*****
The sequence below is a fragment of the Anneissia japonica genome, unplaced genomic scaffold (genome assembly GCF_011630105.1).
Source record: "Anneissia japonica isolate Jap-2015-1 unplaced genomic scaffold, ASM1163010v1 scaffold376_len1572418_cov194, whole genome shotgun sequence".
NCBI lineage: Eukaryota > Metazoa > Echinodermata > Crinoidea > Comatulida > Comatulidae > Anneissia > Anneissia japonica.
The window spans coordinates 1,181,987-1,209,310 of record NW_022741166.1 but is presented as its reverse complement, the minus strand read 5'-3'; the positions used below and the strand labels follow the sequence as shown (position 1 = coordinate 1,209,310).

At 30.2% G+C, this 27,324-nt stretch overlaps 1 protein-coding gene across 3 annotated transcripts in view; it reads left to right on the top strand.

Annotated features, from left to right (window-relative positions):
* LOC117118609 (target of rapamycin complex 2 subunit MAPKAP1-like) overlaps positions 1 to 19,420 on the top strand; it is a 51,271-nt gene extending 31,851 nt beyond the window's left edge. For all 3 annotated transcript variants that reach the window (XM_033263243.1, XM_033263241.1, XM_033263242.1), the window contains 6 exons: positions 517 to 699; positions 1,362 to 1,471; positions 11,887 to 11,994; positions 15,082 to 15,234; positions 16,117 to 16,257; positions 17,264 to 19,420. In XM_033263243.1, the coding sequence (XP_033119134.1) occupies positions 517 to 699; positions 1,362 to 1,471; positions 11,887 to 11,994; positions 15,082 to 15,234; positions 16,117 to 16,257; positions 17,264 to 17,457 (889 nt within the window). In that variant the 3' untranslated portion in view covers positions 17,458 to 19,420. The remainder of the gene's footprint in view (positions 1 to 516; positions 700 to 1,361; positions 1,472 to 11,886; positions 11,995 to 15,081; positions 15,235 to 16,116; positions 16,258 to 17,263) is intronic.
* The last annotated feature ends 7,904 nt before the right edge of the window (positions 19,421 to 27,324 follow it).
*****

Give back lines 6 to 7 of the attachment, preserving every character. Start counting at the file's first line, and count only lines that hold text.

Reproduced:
Annotated features, from left to right (window-relative positions):
* LOC117118609 (target of rapamycin complex 2 subunit MAPKAP1-like) overlaps positions 1 to 19,420 on the top strand; it is a 51,271-nt gene extending 31,851 nt beyond the window's left edge. For all 3 annotated transcript variants that reach the window (XM_033263243.1, XM_033263241.1, XM_033263242.1), the window contains 6 exons: positions 517 to 699; positions 1,362 to 1,471; positions 11,887 to 11,994; positions 15,082 to 15,234; positions 16,117 to 16,257; positions 17,264 to 19,420. In XM_033263243.1, the coding sequence (XP_033119134.1) occupies positions 517 to 699; positions 1,362 to 1,471; positions 11,887 to 11,994; positions 15,082 to 15,234; positions 16,117 to 16,257; positions 17,264 to 17,457 (889 nt within the window). In that variant the 3' untranslated portion in view covers positions 17,458 to 19,420. The remainder of the gene's footprint in view (positions 1 to 516; positions 700 to 1,361; positions 1,472 to 11,886; positions 11,995 to 15,081; positions 15,235 to 16,116; positions 16,258 to 17,263) is intronic.